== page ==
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Analyse and evaluate the validity of these two interpretations of the opposition to the Nazis in Germany during this period.

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Introduction

Analyse and evaluate the validity of these two interpretations of the opposition to the Nazis in Germany during this period. The two extracts address the issue of youth opposition to the Nazis during the period 1933-1945. Source A an extract from an analysis "What was the extent of the opposition to Hitler's regime?" by S. J. Lee (1998) suggests that despite a centralised youth movement, the Nazis failed to maintain complete control and influence of all of Germany's youth. One consequence of this was the emergence of "alternative" and even opposition cultures and groups" among Germany's youth. Source B by Collier and Pedley writing in the text book "Germany 1919-1945" (2000) also identifies elements of dissatisfaction with the regime but implies that the affinity of young people with the Nazi dictatorship was "sustained". Adolescents were not the only opposition provided by the youth, the students, especially those in Berlin and the major cities, where metropolitan lifestyles encouraged such behaviour were rife. The most notable was the White Rose movement, but there was numerous dissent from the ranks of the students, in the form of pamphlet distribution on the lines of anti-Nazism. The alternative groups that challenged the Hitler Youth did so out of resentment for the lack of liberty they had under the regime, and the emergence of the "jazz" and American trends such as swing and chewing gum made these people further affiliated with something other than Germany. ...read more.

Middle

These facts help show the validity of source A, they actually proved to be opposition to the Nazis, and as is explained partook in a wide range of acts to belittle the regime. One of the main goals of the Edelweiss pirates was to challenge the Hitler Youth, they didn't merely dislike it, and they despised the members of it. Source B takes a different view; it is clear that M. Collier and P. Pedley think that the youth of Germany remained true to Nazism. It is has been established that these are academic historians, and that it is a recent production. The first line is fact, by 1939 there were indeed 7.5 million Hitler Youth Members, claiming approximately 90% of the population of youths. It says that by 1939, The source mentions dissatisfaction with the Nazis with "young people became disaffected by growing regimentation, petty restriction and ineffective and ageing youth leaders. Also, the fact remains that these other groups remained a minority, as a whole representing only around ten percent of the population of the youth. Membership remained high in the Hitler Youth, through fear, both by parents and the children themselves, through them still being inspired due to the camaraderie in it, and by the fact that Hitler Youth members were far more employable in Germany by this time, especially in the civil service. So this shows that there was an "affinity of young people with the dictatorship" and it was upheld. ...read more.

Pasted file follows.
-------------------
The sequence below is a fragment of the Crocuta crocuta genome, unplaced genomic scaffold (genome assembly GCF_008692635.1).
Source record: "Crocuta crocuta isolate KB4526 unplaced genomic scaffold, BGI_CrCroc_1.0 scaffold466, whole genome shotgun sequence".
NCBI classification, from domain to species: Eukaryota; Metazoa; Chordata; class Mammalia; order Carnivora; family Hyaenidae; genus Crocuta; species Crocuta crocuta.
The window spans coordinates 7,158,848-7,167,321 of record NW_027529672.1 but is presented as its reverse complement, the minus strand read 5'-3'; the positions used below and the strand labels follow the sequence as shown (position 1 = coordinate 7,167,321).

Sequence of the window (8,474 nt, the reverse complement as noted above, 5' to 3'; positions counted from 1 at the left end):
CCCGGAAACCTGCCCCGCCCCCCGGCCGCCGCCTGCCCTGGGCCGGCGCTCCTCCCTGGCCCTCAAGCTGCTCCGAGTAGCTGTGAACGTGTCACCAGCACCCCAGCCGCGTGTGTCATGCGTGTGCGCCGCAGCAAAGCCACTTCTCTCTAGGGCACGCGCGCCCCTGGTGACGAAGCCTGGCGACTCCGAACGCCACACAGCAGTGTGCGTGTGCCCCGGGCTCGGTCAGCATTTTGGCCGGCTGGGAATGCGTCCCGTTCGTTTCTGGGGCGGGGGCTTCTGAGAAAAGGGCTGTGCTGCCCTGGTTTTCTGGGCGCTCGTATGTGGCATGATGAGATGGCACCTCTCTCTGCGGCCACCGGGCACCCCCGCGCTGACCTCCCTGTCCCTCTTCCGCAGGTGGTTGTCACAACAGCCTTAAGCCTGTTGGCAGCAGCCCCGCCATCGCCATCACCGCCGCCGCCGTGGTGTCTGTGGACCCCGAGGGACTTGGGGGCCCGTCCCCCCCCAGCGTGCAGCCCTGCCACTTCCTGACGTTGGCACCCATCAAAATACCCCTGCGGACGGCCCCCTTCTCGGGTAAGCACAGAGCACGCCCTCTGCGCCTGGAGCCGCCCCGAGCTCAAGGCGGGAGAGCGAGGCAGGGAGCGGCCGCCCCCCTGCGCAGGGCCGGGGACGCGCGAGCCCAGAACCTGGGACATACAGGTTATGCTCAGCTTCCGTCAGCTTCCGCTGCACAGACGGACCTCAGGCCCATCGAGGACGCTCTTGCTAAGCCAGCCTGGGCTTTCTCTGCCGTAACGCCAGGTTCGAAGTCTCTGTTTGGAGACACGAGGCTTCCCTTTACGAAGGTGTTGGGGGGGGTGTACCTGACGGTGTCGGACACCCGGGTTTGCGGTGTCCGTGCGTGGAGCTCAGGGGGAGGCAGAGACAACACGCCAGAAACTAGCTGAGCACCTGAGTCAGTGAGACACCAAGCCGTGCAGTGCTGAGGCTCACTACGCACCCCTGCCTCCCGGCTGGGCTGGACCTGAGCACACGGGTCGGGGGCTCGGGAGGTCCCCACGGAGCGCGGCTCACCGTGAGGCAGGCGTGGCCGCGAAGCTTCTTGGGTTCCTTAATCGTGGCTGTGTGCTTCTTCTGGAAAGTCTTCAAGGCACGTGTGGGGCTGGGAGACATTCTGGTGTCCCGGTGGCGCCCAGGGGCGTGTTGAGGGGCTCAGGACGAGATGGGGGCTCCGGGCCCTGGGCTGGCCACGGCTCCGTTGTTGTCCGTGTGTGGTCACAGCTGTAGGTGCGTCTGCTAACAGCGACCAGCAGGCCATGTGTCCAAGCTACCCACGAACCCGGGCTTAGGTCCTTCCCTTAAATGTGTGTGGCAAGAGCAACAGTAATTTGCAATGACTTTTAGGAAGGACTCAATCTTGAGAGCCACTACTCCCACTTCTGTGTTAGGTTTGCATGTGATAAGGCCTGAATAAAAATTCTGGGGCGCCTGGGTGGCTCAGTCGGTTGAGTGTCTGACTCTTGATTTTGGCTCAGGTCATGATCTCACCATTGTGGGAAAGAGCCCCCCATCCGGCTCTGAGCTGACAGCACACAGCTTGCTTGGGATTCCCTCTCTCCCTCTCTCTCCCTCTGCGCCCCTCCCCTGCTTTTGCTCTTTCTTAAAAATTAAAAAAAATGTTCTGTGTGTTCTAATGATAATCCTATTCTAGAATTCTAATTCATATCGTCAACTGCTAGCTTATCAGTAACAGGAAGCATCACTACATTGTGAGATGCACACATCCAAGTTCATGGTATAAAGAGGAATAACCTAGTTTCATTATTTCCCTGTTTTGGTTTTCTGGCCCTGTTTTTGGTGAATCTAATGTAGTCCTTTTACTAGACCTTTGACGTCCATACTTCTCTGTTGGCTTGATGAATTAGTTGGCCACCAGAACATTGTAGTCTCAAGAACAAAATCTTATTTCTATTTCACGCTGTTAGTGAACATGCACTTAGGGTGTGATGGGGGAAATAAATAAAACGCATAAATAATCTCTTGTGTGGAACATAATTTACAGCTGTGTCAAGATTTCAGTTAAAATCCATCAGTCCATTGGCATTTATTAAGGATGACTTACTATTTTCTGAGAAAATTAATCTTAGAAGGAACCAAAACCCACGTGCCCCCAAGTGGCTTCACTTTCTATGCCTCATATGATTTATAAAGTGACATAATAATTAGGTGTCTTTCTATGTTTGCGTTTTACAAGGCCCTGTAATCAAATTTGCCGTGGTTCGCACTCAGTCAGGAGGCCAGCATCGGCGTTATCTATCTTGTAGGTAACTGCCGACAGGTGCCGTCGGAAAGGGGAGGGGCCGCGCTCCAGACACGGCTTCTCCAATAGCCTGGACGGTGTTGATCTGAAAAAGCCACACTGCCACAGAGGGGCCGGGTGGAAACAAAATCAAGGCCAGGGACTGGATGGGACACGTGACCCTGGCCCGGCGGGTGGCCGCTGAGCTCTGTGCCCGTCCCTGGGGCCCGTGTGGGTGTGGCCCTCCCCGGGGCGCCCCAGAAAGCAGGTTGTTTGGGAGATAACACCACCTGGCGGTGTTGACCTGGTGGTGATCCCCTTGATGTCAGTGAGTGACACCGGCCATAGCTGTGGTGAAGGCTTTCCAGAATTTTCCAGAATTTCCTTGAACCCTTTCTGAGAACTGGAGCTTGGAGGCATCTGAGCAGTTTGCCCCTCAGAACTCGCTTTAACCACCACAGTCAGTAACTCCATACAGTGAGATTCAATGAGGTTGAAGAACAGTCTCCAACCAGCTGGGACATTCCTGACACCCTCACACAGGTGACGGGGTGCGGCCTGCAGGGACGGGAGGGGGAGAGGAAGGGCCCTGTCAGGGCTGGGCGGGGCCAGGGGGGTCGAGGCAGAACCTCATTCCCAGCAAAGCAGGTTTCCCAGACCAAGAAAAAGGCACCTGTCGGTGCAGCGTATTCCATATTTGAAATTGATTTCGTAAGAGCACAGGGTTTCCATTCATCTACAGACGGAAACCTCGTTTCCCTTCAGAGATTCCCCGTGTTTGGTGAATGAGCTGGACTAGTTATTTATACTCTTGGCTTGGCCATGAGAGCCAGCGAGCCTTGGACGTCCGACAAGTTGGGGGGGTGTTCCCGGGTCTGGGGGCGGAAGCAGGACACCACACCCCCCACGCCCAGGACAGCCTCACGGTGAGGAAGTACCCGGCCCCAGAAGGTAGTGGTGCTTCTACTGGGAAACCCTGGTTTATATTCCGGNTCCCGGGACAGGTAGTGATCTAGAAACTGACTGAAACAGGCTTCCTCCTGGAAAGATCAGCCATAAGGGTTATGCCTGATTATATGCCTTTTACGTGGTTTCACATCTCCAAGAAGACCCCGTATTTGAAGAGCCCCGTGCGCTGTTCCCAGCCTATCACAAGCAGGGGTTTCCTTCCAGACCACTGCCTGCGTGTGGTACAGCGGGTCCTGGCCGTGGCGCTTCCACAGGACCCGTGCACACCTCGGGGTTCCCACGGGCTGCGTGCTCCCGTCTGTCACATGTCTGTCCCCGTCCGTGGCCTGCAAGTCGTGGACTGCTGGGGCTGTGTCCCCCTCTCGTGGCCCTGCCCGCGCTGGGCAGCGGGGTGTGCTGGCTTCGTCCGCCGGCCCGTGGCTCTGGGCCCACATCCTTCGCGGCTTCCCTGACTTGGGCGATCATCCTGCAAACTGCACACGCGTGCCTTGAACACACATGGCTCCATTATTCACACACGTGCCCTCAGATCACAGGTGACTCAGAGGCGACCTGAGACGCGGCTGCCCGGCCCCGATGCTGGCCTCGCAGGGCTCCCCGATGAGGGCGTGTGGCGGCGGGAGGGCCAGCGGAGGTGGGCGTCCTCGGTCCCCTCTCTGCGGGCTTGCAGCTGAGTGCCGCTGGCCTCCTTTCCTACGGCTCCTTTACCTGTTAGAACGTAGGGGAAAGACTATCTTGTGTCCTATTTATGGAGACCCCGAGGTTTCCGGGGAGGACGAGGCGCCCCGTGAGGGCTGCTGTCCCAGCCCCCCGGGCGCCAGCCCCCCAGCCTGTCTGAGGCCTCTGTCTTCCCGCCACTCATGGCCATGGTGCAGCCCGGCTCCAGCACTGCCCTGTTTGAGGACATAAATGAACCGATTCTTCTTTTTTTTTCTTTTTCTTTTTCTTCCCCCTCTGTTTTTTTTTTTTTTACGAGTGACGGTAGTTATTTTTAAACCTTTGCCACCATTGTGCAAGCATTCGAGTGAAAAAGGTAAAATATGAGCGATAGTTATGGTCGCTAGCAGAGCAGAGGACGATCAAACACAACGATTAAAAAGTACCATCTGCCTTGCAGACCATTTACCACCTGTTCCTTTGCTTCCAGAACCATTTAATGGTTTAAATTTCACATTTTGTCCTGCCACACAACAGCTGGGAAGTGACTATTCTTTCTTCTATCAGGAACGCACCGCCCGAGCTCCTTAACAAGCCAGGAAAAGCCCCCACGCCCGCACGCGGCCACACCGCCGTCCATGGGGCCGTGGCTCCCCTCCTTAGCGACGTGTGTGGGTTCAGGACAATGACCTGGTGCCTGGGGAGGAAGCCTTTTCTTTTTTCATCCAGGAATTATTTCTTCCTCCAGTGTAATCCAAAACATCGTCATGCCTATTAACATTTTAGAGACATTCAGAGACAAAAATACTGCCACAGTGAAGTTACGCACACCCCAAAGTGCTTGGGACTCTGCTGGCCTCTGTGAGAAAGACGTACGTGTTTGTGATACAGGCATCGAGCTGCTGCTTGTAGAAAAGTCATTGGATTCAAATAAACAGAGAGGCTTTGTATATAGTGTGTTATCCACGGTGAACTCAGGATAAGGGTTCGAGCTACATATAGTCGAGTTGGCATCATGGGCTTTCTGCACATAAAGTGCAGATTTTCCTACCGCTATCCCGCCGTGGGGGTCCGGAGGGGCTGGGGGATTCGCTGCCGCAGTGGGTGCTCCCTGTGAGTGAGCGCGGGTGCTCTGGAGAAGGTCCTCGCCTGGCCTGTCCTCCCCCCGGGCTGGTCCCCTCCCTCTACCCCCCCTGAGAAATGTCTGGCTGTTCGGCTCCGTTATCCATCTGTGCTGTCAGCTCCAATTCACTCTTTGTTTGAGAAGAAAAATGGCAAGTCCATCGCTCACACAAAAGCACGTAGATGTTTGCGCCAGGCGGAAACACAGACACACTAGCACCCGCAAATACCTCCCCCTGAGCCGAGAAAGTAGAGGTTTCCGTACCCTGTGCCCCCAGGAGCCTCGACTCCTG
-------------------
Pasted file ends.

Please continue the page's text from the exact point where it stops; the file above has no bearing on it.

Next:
Conclusion

To conclude, I would like to point out that Hitler placed the utmost importance on controlling and converting the youth to the Nazi cause even going so far in one speech to say people hostile to the regime were unimportant as "your child belongs to us already", he saw them as the future of Nazism. The presence of these "counter-cultural" groups, (for example, the Edelweisspiraten), therefore, were seen as a failure to Hitler, and as they were deemed so important their opposition was dealt with brutally. This fact means that the youths were bold and brave in taking place in even the most trivial resistance. The fact that these youths counted for a substantial minority of the population, especially in large German cities such as Dusseldorf and Munich shows that there was more than an element of opposition, and this got worse as the war went on and the youths started to assist the allied war effort. The idea that the Nazis were achieving a Volksgemeinschaft falls down here as well, as these groups showed a desire to have a separate and individual cultural identity. This shows that there were non-conformists, and as source B says, even though there were 7.5 million Hitler Youth members in 1939, youth enthusiasm for the regime did fall, even before the collapse of the regime. So the sources are proven to be reliable to a certain extent and are to be trusted in an evaluation of the opposition that the Nazis faced; though more sources are needed to give a substantiated judgement on the opposition which will enable us to gain a fuller picture of the topic. ...read more.

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